“Now, looking back on it, I think a lot of it was we got so frustrated with ourselves so easily, just because we were losing. We were so scared to make errors that we didn’t play aggressively, which is how volleyball should be played. Making errors is part of the game. We were definitely tight. And we had so many tight sets. We’d lose 26-24 three sets in a row.”
After the 2015 season, Virginia lost one of its most talented players, middle blocker Anna Walsh, who transferred to TCU. Hohenshelt had scheduled ambitiously for 2016, believing Walsh would be the team’s centerpiece.
“Non-conference we lost a few tough games that we still felt like we could have won, but having Anna would have made a difference,” Smith said. “We had three freshman middle blockers rotating through last year, and we were just young. It was a weird dynamic last year. The heart of our core players, in terms of playing time, were very much fourth-years and first-years, with a little bit scattered in between … It was just one of those anomaly years.”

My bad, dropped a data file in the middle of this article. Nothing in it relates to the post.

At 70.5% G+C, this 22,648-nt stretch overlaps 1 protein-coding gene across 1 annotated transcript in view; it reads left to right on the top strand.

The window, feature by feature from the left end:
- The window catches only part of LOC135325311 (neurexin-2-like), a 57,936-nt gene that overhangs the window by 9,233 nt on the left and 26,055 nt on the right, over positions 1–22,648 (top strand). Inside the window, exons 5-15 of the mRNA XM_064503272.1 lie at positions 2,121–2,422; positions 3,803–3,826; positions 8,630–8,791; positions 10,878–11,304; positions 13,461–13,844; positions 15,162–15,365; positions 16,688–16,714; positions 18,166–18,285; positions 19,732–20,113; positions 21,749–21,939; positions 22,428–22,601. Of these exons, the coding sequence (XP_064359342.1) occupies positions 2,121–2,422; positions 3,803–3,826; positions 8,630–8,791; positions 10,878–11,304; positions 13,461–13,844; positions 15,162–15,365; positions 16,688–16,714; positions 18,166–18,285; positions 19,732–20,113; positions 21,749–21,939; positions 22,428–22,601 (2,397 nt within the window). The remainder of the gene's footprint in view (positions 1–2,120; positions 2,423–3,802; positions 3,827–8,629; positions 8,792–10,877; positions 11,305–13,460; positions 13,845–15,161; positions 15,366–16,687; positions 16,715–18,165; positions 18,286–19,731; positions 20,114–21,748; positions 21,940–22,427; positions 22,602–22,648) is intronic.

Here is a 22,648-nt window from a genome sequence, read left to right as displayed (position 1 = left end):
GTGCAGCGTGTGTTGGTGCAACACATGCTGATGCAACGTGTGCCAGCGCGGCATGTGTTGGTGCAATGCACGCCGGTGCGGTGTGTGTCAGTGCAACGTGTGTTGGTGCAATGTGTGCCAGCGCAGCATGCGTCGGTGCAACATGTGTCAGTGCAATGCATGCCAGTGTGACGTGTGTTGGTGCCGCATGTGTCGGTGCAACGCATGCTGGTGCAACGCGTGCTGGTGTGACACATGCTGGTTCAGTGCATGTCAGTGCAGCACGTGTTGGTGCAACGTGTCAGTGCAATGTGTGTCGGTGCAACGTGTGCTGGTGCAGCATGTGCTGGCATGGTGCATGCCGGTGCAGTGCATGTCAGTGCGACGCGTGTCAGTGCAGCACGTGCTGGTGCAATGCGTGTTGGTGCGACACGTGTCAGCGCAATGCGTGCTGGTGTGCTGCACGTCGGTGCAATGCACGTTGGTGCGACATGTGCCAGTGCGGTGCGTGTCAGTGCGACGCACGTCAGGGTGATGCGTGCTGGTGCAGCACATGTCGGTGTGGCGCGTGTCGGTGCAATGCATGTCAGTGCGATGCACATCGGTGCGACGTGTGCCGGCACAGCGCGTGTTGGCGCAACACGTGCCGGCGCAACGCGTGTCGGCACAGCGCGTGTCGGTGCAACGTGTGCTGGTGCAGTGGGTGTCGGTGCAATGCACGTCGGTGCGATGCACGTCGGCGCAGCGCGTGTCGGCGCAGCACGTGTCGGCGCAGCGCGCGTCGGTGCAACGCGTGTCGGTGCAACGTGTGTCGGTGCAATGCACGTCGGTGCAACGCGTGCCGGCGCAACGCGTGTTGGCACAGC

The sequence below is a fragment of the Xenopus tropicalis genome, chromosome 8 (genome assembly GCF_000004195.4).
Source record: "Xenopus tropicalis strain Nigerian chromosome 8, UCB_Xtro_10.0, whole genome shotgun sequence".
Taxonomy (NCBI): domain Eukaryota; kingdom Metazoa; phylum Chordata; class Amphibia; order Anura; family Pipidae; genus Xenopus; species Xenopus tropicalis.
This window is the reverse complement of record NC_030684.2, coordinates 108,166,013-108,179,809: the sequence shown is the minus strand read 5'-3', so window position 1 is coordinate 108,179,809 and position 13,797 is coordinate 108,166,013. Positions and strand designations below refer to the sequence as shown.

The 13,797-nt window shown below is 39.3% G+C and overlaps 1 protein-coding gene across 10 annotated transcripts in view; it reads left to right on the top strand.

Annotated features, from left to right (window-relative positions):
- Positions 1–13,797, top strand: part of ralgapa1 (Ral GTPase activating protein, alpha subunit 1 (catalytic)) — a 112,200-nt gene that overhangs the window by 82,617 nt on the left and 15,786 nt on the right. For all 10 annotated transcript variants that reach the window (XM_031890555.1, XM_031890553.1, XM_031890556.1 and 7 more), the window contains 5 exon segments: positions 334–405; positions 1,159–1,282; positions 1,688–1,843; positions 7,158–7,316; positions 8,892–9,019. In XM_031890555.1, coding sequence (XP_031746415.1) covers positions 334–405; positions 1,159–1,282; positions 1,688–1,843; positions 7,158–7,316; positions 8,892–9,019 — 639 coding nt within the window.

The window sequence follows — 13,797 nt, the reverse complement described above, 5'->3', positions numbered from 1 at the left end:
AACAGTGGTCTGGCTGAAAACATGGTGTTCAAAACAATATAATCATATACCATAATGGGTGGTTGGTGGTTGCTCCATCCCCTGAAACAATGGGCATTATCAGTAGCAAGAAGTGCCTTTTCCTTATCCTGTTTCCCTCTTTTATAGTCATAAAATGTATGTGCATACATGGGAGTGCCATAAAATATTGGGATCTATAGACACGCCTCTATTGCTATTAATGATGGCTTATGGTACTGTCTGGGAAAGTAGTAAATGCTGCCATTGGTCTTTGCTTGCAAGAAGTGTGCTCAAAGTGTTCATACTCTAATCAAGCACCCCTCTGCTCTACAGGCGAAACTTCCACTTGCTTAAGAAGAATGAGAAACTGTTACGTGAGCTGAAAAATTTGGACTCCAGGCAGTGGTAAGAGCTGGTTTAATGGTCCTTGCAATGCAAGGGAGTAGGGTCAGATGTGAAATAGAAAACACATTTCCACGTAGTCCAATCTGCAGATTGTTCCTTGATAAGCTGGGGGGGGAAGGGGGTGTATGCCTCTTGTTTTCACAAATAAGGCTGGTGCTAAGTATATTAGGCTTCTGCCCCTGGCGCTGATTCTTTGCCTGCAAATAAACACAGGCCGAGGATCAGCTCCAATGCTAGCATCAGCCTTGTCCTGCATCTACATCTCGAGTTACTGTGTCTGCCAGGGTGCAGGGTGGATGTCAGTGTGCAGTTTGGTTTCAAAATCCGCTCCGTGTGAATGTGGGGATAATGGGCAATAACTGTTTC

Even if they add a transfer or two, as the coaching staff hopes to do, the `Hoos figure to be extraordinarily young in their first season under Smith. Their projected roster for the fall includes only one senior, middle blocker Haley Fauntleroy, and one junior, Sebastian. (Another middle hitter, Kat Young, enrolled at UVA with Sebastian in 2015, but she’ll be a redshirt sophomore in the fall.)
“It’s going to be tough to lead [the underclassmen],” said the 6-4 Sebastian, who’s from Atlanta, “but I’m really excited.”
Smith is working with eight players this spring: Fauntleroy, Sebastian, Young and rising sophomores Kelsey Miller, Jane Horner, Chino Anukwuem, Kiley Banker and Jennifer Wineholt. (Another rising sophomore, Caroline Scrafford, is recovering from a torn ACL but hopes to play this fall.) UVA’s freshmen played extensively last season.
“We’re a young team,” Smith said, “but a young team with experience, and we’re bringing in some players that have high-level club experience.”
Virginia’s incoming recruiting class consists of four players: middle blocker Hannah Barcus, outside hitter Sarah Billiard, outside hitter Alexandra Spencer and setter Megan Wilson.